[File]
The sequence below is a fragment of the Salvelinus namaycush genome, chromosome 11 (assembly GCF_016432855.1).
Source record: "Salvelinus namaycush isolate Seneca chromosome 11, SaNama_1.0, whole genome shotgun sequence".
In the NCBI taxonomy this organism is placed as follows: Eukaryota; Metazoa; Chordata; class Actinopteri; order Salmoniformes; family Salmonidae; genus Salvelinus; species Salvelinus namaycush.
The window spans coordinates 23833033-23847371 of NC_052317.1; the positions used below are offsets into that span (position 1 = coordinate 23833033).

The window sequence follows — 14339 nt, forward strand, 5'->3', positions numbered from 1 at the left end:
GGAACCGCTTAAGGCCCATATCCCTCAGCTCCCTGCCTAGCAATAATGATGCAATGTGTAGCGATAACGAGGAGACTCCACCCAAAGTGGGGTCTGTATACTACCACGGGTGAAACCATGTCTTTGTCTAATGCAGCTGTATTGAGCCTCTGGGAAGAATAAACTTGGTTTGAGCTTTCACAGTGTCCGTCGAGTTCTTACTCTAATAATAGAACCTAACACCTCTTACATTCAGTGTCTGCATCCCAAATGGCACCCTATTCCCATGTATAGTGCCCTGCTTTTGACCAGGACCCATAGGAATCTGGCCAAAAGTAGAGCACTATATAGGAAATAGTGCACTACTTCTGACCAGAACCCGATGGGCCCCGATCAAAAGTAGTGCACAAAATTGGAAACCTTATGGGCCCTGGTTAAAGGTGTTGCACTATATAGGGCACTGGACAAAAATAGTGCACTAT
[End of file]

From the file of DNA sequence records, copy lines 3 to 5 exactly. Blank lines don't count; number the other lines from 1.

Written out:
In the NCBI taxonomy this organism is placed as follows: Eukaryota; Metazoa; Chordata; class Actinopteri; order Salmoniformes; family Salmonidae; genus Salvelinus; species Salvelinus namaycush.
The window spans coordinates 23833033-23847371 of NC_052317.1; the positions used below are offsets into that span (position 1 = coordinate 23833033).

The window sequence follows — 14339 nt, forward strand, 5'->3', positions numbered from 1 at the left end: